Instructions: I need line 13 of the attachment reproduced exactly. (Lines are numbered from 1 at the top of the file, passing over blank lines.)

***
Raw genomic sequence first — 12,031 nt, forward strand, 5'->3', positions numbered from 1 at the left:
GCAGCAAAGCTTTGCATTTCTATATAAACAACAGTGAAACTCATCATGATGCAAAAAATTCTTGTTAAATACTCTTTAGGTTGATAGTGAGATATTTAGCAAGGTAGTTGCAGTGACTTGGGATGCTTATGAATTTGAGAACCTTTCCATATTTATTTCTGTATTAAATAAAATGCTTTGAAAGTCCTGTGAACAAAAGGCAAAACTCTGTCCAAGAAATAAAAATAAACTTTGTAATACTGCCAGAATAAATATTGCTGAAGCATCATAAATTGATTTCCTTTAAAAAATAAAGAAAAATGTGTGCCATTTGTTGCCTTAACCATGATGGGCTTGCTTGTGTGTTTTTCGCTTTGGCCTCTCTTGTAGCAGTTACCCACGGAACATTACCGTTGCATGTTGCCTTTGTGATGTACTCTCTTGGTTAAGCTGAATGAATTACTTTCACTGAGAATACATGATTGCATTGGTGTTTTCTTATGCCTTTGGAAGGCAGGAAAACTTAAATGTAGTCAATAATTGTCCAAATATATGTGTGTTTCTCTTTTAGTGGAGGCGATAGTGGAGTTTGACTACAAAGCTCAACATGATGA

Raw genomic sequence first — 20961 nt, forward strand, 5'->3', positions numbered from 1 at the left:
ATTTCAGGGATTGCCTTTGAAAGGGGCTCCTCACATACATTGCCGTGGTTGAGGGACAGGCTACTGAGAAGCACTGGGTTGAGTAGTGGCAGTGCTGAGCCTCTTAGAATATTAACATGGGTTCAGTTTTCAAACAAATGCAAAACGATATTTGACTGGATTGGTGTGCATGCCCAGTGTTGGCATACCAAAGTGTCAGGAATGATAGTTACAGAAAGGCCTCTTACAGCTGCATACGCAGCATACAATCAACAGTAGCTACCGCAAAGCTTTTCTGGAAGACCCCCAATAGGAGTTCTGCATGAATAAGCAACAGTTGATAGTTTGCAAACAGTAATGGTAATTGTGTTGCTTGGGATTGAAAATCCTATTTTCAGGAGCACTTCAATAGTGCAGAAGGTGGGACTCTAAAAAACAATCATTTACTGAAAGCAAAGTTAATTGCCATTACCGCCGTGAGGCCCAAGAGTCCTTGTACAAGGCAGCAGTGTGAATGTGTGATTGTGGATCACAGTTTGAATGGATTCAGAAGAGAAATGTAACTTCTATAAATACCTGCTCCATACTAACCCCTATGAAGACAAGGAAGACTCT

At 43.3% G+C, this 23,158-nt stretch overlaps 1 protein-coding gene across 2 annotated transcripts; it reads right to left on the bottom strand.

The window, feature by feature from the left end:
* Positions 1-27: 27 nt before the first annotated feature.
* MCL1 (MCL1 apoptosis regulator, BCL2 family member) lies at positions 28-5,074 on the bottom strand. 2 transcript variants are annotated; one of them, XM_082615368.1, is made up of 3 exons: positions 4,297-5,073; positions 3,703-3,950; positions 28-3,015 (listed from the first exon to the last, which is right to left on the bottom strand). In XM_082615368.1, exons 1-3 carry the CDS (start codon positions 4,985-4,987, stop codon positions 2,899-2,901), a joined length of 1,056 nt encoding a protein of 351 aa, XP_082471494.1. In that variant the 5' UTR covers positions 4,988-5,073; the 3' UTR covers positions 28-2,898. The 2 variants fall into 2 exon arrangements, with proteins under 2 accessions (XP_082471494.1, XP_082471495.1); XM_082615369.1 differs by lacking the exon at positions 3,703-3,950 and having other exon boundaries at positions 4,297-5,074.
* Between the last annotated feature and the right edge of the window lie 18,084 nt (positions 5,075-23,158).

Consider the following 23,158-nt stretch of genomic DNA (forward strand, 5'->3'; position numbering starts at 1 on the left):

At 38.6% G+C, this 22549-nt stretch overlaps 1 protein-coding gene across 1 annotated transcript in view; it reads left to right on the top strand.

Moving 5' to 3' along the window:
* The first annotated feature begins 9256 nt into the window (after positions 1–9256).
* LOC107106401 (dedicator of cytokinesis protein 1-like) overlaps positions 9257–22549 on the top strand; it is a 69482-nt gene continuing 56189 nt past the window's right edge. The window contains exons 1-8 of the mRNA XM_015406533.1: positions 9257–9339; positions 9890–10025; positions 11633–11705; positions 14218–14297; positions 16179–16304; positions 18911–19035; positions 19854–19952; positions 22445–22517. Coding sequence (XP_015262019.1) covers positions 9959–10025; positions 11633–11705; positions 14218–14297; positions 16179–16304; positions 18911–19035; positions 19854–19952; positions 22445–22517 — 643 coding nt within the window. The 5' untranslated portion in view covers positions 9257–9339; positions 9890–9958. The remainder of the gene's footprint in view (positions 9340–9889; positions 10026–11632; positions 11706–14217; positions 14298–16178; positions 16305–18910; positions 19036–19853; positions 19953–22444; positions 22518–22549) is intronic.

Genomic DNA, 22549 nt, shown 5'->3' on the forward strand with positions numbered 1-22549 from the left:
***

* The first annotated feature begins 9256 nt into the window (after positions 1–9256).